ne man has been at the center of AIDS treatment, research, and policy since the beginning – Dr. Anthony Fauci. Recently he has been giving a series of speeches, a personal reflection on his 30-year journey through that global pandemic. Fauci was a young researcher at the National Institutes of Health when he read that first report of a cluster of five gay men in Los Angeles with pneumocystis carinii pneumonia that appeared in the June 5, 1981 issue of the then-obscure journal Morbidity and Mortality Weekly Report. How odd he thought, because it is a rare disease “that you never ever see in someone with a normal immune system.” The mark of his native Brooklyn is heavy in Fauci’s voice, even though he has not lived there for decades. A month later another issue of MMWR landed on his desk, this one with a report of 26 young gay men in Los Angeles, San Francisco, and New York City, otherwise healthy, who presented with pneumocystis carinii and/or the unusual cancer Kaposi’s sarcoma, also seen in immunocompromised persons. “It was the first time in my medical career that I ever got goose pimples, because I knew this had to be a new disease,” said Fauci. He quickly decided to make the mysterious new

Bob Roehr

NIAID director Dr. Anthony Fauci makes a point during a recent speech where he talked about his 30 years of work fighting HIV/AIDS.

disease the focus of his research, despite contrary advice from his mentor and colleagues. These reports marked the first official notice of what would become known as the global HIV pandemic. The disease had been around much longer; people simply had not recognized it. But that would change as the virus grew with exponential ferocity to ravage and kill millions of human beings. See page 9 >>

AIDS at 30 >>

June 2-8, 2011 • BAY AREA REPORTER • 5

October 2, 1985:

April 1982: The San Francisco AIDS Foundation was established. The agency, one of the first of many HIV/AIDS nonprofits in the Bay Area, has grown to become the region’s largest, serving over 11,000 clients with a budget of $21.5 million. The “San Francisco Model,” as it became known, incorporated city and private funding, as well as Department of Public Health and nonprofit services, in the early years of the epidemic when there was no federal funding. Ballooning salaries of AIDS executives became a focus in the late 1990s, as activists began to demand accountability and transparency from nonprofit leaders.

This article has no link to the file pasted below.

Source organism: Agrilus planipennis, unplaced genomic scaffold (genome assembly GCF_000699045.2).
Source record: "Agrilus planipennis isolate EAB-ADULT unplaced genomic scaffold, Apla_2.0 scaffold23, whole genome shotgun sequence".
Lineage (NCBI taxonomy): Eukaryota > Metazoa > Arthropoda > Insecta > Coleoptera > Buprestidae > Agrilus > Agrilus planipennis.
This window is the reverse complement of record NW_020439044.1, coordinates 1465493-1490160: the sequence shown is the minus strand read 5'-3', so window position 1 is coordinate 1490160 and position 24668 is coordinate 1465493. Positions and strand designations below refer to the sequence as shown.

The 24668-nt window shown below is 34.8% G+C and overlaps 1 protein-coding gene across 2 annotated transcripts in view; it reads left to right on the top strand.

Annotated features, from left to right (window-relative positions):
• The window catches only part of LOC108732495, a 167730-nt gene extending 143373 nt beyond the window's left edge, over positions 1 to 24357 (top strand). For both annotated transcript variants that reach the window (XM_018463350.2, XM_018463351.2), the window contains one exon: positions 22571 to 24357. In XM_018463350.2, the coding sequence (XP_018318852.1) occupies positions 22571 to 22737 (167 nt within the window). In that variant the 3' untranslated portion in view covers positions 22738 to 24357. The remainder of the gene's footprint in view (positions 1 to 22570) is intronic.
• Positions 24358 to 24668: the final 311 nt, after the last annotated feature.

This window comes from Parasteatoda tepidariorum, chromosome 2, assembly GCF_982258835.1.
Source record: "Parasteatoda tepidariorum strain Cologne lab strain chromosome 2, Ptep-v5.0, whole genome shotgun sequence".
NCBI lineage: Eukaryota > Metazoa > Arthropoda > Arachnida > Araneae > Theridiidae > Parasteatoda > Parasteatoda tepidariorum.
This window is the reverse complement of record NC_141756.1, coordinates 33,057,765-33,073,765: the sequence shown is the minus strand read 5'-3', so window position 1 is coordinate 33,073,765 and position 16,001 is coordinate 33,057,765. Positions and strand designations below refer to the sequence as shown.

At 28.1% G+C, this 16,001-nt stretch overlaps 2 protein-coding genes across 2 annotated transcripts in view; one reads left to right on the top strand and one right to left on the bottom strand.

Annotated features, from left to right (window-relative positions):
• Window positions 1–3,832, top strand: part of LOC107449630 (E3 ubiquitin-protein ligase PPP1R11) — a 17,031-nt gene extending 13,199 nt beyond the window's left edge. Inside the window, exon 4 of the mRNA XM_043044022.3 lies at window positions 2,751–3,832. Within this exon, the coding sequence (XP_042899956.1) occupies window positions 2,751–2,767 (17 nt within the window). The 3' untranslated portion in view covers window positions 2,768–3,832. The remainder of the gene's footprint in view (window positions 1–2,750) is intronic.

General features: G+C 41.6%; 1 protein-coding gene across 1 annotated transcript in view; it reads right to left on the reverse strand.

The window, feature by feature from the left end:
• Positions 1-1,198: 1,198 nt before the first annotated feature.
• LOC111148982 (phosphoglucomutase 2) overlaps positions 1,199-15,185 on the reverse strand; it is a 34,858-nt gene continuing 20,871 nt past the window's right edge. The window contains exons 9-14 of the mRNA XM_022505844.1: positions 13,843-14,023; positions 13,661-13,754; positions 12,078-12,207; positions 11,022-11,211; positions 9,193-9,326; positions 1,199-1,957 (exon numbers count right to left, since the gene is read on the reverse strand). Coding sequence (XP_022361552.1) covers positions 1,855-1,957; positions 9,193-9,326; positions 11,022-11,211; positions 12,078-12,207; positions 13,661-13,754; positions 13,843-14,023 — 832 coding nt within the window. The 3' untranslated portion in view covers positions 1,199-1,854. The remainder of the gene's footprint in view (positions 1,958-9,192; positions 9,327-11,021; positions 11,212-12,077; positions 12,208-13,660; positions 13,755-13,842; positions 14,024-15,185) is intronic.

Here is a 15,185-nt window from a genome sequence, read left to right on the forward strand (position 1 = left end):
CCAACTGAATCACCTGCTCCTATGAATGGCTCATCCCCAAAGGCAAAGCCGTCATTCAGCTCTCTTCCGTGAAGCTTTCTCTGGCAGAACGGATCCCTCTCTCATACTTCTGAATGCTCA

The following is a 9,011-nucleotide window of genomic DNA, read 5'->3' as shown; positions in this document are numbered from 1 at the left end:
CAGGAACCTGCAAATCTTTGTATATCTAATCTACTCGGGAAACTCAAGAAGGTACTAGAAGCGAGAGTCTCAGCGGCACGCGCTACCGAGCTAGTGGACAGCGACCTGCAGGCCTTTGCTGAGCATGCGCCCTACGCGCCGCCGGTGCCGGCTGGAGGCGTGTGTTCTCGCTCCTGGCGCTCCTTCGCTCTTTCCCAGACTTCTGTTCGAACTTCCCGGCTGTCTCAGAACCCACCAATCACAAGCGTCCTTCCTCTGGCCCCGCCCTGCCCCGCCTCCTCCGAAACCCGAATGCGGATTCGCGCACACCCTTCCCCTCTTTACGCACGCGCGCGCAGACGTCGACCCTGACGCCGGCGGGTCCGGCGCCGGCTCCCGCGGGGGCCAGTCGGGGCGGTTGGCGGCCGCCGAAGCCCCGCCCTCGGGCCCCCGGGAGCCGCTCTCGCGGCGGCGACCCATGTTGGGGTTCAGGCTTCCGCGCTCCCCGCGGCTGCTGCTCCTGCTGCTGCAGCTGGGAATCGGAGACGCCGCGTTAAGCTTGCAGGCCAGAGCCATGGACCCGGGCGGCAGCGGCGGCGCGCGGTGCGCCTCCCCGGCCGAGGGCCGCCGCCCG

Actor Rock Hudson died of AIDS at the age of 59. His search for a cure in the months preceding his death drew worldwide attention to the disease.

AIDS forever changed Castro Lutheran church by Matthew S. Bajko


n September 1981 James DeLange, a straight married man, assumed his duties as pastor of St. Francis Lutheran Church in San Francisco’s Castro District. At the time a small, struggling congregation, DeLange expected his main focus would be filling the pews of the Danish-built brick church that had survived the 1906 earthquake. The 1970s had ushered in sweeping changes to the neighborhoods surrounding the Church Street house of worship. As gay men moved into the old Victorian homes in Duboce Triangle and Eureka Valley (the gayborhood’s former name) further south on Market Street, many of St. Francis’s longtime straight parishioners had moved to other parts of the city and Bay Area. And not many of the new residents attended the Lutheran services. “There were some gay men in the congregation when I became pastor. It was a small congregation,” recalled DeLange. But DeLange soon found himself providing pastoral care to many gay men raised Lutheran who had succumbed to a mysterious disease that had only been discovered that summer. “Mostly what happened is there were people in the congregation who said their friends were sick and asked if I would go visit them,” he said. “The hospitals would also call to say there was a gay man here who is Lutheran and very sick. That got me involved.” As more and more of the city’s gay male population succumbed to what became known as HIV and AIDS, St. Francis would be forever transformed by the epidemic raging outside its front door. The church reached out to the gay community, running ads in the Bay Area Reporter to promote its welcoming LGBT parishioners. It also called upon two openly gay “non-stipendiary” pastors to assist DeLange. The first, in 1982, was the Reverend Jim Lokken, who had been an active member of the church. The Reverend Michael Hiller, who had joined the church that year, became a pastor in 1984. “The AIDS epidemic had stimulated part of the outreach to gay men, and would prove to overshadow


Local artist From page 3